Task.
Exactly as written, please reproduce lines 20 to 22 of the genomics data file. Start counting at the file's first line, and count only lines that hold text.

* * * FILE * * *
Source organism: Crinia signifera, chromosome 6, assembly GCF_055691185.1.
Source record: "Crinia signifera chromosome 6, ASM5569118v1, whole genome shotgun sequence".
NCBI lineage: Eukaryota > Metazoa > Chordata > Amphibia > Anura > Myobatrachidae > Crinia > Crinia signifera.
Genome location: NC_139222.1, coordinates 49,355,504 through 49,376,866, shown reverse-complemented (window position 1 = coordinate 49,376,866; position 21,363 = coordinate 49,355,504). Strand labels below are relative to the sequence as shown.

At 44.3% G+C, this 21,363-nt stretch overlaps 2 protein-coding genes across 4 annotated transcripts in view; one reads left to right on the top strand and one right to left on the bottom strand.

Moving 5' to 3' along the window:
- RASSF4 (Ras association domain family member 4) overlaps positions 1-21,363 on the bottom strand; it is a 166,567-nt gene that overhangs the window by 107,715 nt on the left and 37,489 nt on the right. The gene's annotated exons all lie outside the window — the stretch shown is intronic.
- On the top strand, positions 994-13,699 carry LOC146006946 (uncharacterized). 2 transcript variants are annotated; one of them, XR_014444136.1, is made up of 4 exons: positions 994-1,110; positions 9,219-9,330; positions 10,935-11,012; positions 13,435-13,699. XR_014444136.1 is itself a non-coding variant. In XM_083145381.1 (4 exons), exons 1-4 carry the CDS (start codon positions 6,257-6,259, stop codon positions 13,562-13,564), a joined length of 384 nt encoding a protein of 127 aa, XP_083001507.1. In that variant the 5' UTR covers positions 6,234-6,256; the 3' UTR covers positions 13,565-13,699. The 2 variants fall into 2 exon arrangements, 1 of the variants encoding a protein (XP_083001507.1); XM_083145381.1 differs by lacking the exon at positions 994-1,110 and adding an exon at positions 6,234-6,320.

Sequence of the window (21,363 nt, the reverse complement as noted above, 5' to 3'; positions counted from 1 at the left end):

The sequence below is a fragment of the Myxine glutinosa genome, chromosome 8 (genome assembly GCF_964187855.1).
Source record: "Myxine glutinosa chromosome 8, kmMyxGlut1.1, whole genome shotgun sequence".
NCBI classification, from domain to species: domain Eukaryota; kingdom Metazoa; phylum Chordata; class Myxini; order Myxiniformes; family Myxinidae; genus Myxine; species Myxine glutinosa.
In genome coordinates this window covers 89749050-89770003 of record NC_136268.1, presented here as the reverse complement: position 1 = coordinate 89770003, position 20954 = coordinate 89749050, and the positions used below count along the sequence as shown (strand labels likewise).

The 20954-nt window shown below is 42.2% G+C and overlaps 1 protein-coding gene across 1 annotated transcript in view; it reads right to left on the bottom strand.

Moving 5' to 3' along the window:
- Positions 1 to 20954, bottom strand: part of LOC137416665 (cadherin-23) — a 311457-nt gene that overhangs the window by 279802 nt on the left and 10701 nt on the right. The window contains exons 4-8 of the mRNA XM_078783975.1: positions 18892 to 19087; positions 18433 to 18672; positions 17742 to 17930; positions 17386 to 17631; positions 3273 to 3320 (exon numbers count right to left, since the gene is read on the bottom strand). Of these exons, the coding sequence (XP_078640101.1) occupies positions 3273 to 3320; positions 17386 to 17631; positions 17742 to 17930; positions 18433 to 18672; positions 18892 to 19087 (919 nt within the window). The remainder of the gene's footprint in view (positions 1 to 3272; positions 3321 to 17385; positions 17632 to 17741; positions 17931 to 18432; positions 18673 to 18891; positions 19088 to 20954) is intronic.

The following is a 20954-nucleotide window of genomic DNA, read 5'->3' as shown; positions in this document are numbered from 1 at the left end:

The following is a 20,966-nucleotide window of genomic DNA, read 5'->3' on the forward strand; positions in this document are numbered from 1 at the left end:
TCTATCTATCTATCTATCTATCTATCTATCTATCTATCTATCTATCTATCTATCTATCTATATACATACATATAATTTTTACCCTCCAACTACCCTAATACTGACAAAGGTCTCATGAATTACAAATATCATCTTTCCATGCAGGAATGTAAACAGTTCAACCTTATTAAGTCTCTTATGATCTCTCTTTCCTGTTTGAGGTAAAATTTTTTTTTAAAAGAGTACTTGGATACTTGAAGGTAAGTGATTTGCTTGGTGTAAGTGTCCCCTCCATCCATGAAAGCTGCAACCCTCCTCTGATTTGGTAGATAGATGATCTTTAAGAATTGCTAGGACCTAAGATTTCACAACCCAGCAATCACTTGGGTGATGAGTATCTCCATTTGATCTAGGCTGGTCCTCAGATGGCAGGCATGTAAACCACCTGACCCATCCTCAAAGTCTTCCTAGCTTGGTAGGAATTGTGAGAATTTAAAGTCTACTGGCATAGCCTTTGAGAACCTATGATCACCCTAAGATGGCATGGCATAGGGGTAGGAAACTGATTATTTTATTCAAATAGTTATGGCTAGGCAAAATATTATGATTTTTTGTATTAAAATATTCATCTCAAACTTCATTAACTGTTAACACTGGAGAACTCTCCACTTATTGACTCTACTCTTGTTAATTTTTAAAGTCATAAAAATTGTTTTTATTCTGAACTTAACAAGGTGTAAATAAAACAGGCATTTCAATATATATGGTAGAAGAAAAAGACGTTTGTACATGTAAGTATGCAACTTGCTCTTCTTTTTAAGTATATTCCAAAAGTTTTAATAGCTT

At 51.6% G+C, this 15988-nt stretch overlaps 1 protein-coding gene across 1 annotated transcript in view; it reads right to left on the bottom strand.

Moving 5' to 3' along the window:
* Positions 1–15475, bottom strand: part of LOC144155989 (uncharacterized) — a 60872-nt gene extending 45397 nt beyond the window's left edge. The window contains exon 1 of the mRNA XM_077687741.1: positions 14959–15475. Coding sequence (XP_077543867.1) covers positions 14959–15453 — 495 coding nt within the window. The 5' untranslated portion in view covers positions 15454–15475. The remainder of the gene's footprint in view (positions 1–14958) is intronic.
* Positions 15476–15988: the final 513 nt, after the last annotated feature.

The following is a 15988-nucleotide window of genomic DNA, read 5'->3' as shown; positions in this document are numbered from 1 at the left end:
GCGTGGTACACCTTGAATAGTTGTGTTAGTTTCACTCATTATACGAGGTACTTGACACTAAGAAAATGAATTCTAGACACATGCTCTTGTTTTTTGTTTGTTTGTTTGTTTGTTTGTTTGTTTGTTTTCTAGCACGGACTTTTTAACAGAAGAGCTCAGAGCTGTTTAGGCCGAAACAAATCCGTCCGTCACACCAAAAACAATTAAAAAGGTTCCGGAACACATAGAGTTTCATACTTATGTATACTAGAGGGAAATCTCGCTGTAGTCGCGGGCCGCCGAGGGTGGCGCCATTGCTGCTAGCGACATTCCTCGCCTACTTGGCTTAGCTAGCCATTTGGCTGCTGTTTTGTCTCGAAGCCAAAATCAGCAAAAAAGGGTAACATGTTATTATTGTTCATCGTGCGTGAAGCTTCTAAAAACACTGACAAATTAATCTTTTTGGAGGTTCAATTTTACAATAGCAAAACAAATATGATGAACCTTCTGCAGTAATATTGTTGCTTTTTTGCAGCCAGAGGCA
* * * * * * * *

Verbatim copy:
At 51.6% G+C, this 15988-nt stretch overlaps 1 protein-coding gene across 1 annotated transcript in view; it reads right to left on the bottom strand.

Moving 5' to 3' along the window:
* Positions 1–15475, bottom strand: part of LOC144155989 (uncharacterized) — a 60872-nt gene extending 45397 nt beyond the window's left edge. The window contains exon 1 of the mRNA XM_077687741.1: positions 14959–15475. Coding sequence (XP_077543867.1) covers positions 14959–15453 — 495 coding nt within the window. The 5' untranslated portion in view covers positions 15454–15475. The remainder of the gene's footprint in view (positions 1–14958) is intronic.